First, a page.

Taxonomic assignment at the species level

Hello everybody,

I've heard that doing taxonomic assignments at the species level is not accurate. That's true? Does anyone have a scientific paper that discusses this?

I used the classifier skylearn and UNITE and SILVA 138 databases for my studies on the skin microbiota of cats.


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Hi @vetalinesantana,

It sounds like a super cool project! There are a couple of issue here to consider when we talk about species accuracy. I've made an expanable list because this is relatively bit post.

1. The limits of the biology

Species are kind of a weird theoretical concept in organisms that can undergo sexual reproduction, asexual reproduction, and just kind of randomly pick up DNA from friends, family and strangers. (Seriously, bacterial reproduction and sex is kinda weird, and HGT is a pain.) So, even the fundemental idea of a "species" is challenging in bacteria. I'm going to link you to a wiki rabit hole on the topic. This is further complicated by the fact that our artifical naming conventions don't actually relate to true molecular phylogeny. (:chicken: are :t_rex: and somehow not entirely terrifying.)

Related to this evolution/classification/biology problem is that there are "species" that are sometimes very interesting to researchers can't actually be identified by 16S rRNA sequences. Sometimes, we can't even tell apart at higher taxonomic levels, the Shigella/Escherichia problem being a classic point of frustration for fecal researchers.

But... let's say that you want a name for your organisms because it sparks joy.

2. The limits of the database

I think it's probably worth reading the Species caveat in the RESCRIPt tutorial, but I'll reiterate a key point in terms of species and Silva: We don't know if Silva curates their species. I tried going through the Silva readme to see if I could find anything, but alas.

Processing, filtering, and evaluating the SILVA database (and other reference sequence data) with RESCRIPt

Correlated to this issues: species assignments are notoriously database dependent, and taxonomy gets renamed at random. (This is separate from the whole taxonomy :name_badge: ≠ phylogeny problem :deciduous_tree:.)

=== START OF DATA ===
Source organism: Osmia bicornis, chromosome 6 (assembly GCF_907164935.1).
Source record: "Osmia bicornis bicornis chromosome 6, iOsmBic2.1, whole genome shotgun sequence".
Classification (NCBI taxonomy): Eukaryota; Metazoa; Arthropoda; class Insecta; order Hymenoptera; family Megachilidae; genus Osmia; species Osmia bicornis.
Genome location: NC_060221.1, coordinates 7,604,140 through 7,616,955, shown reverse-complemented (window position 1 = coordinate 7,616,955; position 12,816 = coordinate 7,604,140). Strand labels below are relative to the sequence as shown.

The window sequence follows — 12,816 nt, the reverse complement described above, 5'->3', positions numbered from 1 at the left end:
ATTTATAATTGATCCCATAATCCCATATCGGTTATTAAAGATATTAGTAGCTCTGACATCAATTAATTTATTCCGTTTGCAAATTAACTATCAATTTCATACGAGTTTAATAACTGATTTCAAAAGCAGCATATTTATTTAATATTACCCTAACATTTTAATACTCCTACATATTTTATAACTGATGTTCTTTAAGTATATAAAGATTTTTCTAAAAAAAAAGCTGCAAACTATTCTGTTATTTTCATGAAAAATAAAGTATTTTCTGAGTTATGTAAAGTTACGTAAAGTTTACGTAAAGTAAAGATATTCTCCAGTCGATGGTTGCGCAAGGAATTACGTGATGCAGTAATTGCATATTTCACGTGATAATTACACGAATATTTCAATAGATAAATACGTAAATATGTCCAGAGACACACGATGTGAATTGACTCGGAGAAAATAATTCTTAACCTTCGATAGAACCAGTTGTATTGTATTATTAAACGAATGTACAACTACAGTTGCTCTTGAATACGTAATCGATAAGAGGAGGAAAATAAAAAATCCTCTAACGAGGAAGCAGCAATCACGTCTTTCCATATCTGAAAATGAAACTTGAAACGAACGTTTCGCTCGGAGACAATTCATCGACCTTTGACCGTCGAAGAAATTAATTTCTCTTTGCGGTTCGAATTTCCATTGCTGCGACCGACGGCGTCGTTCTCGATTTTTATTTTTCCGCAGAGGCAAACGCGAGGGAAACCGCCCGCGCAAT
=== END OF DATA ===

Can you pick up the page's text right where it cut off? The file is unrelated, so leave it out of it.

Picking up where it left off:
3. Limits of your algorithm

My go-to paper on classification and quality is the Wang et al 2007 RDP classifier paper is a key read for naive bayesian classification. Specifically, I think it's worth looking at Figure 1 which describes the classification accuracy based on sequence length and taxonomic level. You'll note that they don't even describe species. Updated papers like Bokulic et al about optimizing feature classifiers are worth a read. (It's the q2-feature-classifier paper!) The short version is that curation, or knoweldge about your enviroment can improve performance. You may want to look at clawback here:

Using q2-clawback to assemble taxonomic weights

4. Implications

My last question is a largely theoretical one. Would Roseae rosa :rose: called Roseae ASV a4bc smell as sweet? Is there a distance benefit in your analysis or your ecosystem in having the specific taxonomic label? Is enough known about your ecosystem for there to be specificity? (I have no idea about :cat: skin)

It's probably also worth a search of the forum on this topic, because there's been a fiar bit of discussion in the past



Hi @jwdebelius,

Wow!!! Thank you so much for your explanations :clap: :100:

I appreciate your expandable list!!

"species that are sometimes very interesting to researchers can't actually be identified by 16S rRNA sequences..." haha That's so true!! I was really disappointed because I didn't find sequences of various bacteria/fungi that I was sure I would find.

This whole discussion is SO interesting....I really need to go deep!! :books:

Thank you for the articles' suggestions!! Certainly, I will take a look!


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